- Butter: To prevent it from melting too soon and losing texture, use very cold butter. Take it right from the refrigerator and cut it into cubes. Then use a pastry cutter or fork to mix it into the flour, brown sugar, and cinnamon. Don’t overcomplicate this step, let the mixture be messy, crumbly, and coarse. Less is more. (Music to our ears!)
- Oats: Some oats get a little crispy, some stay soft and chewy. Use whole oats for the best texture. Stir the oats into the topping mixture *after* you cut in the butter. We do this with strawberry crisp as well– you just don’t want the oats to break down too much.
What Are the Best Apples to Use for Baking?
Firmer apples are ideal for baking. Avoid soft, mealy, and mushy apples. For depth of flavor, it’s best to bake with a mix of tart and sweet apples. For apple crisp, I usually use 4 tart and 4 sweet.
- Tart apples I love to bake with: Granny Smith (in my opinion, this is the best overall apple for baking), Braeburn, Jonathan, and Pacific Rose
- Sweet apples I love to bake with: Jazz, Pazazz (sometimes harder to find but delicious!), Honeycrisp, Pink Lady, and Fuji
Peel & Slice Apples into Chunks
You can skip peeling the apples if you’d like, but many prefer peeled apples in desserts. I use and love (affiliate link) this OXO peeler. A lot of apple crisp recipes use apple slices, but I prefer chunks because chunks easily fit onto a spoon or fork. It’s also difficult to get perfectly uniform slices, so some pieces can be much thinner than others– and that means mushy apples. 1-inch chunks that are between 1/4 and 1/2 inch thick are ideal for this apple crisp.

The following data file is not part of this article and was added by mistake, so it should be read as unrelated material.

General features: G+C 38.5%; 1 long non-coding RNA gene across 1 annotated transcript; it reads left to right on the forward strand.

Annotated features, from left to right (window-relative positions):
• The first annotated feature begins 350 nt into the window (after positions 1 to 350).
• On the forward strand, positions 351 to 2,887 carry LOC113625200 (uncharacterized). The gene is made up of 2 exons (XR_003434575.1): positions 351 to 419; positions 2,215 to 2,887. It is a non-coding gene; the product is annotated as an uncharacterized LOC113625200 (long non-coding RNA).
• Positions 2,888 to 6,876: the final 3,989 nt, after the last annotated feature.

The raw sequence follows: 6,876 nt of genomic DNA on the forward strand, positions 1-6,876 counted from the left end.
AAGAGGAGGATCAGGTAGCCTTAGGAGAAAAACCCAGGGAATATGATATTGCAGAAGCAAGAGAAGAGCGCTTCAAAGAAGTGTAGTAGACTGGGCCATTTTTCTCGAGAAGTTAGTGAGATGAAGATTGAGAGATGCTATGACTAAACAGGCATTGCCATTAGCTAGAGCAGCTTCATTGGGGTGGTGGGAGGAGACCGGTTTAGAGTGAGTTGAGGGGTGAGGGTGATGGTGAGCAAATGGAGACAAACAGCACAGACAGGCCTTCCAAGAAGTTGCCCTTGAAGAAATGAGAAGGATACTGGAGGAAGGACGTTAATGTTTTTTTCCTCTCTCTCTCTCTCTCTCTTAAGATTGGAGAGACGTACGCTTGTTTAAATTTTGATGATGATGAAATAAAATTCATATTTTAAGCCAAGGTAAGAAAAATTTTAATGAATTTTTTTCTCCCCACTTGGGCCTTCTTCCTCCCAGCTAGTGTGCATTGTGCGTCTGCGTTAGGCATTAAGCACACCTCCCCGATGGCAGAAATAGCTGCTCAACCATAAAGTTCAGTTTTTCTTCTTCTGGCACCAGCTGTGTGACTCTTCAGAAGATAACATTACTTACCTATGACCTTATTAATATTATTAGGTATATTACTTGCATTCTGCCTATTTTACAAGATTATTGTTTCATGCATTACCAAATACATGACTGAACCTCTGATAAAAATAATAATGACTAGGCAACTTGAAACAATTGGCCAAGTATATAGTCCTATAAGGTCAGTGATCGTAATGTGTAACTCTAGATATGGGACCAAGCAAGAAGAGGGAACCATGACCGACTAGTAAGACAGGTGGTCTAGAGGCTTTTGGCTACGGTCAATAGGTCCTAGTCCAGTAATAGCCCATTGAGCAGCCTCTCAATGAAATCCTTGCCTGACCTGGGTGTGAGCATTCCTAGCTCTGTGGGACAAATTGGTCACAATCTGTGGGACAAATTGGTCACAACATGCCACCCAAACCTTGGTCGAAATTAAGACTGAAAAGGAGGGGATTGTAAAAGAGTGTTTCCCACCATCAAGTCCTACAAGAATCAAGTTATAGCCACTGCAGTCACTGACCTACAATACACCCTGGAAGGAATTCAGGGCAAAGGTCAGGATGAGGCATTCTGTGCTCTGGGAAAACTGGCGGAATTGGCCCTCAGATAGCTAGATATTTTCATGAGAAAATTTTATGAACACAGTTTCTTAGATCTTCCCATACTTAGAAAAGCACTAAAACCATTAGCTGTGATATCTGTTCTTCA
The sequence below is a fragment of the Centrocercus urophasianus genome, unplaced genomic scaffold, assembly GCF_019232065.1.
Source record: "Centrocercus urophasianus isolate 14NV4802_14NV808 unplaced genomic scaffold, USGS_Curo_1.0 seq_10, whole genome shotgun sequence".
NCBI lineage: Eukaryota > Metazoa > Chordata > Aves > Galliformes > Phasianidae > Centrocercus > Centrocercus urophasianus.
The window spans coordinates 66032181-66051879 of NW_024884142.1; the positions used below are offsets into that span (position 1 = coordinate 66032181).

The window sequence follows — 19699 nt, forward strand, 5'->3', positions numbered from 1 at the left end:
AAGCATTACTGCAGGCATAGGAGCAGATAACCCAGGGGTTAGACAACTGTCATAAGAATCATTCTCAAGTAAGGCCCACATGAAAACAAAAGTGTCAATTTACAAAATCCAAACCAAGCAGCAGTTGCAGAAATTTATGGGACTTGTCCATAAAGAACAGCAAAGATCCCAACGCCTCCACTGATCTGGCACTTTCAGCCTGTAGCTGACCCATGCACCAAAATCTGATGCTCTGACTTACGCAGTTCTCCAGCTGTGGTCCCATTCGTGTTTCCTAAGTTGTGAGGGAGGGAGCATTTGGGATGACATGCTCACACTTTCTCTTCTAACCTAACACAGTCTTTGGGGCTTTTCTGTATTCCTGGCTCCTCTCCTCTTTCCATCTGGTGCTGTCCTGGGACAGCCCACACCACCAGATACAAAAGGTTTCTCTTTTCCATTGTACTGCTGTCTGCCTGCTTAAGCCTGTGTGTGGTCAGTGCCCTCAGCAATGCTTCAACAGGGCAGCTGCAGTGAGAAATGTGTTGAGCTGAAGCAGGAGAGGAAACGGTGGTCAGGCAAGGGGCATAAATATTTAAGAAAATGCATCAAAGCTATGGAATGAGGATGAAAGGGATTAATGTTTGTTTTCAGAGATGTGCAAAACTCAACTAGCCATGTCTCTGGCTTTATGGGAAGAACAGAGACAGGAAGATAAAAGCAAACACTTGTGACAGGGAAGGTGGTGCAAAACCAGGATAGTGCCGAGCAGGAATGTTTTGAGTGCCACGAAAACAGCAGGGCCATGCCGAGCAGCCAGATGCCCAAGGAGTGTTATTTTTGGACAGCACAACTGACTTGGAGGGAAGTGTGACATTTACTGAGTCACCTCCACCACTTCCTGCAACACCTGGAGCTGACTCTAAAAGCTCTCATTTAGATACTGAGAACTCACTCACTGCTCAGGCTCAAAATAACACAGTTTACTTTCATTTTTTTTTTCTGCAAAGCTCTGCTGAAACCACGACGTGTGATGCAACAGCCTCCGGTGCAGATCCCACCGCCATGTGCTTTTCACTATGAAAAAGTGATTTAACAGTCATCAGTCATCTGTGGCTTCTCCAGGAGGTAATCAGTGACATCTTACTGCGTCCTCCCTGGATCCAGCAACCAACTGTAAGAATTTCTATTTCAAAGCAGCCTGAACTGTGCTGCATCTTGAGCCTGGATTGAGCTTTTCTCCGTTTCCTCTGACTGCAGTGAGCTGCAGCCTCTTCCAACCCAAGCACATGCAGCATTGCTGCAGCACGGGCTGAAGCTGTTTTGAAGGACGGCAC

Toss them with the rest of the apple layer ingredients and then top with the oat topping.
Apple Crisp Toppings!
Of course you can serve apple crisp plain, but this warm dessert truly shines with a scoop of vanilla ice cream. It’s just an apple crisp non-negotiable! Add a drizzle of salted caramel for good measure. This is the best fall dessert around.
Can I Make Apple Crisp Without Oats?
Yes, absolutely. To make apple crisp without oats, use the topping from apple crumble pie, only slightly increased. Use 3/4 cup (150g) brown sugar, 1 teaspoon ground cinnamon, 1 cup (125g) all-purpose flour, and 1/2 cup (115g) unsalted butter, melted and slightly cooled. Mix the brown sugar, cinnamon, and flour together. Using a fork, stir in the cooled melted butter until the mixture is thick and crumbly. Don’t over-mix– it will become a paste if you over-mix. Use the same oven temperature and bake time as below. I prefer melted butter to keep the crumble topping on the softer side. If you want a crispy crumble topping, use cold butter and cut it into the mixture just as you do in the recipe below.
Or you can turn this into an apple cobbler. Cobblers are usually topped with a biscuit or cake-like topping instead of an oat topping. Use the same apple filling and oven temperature in the recipe below, but use the topping and bake time from my berry cobbler instead.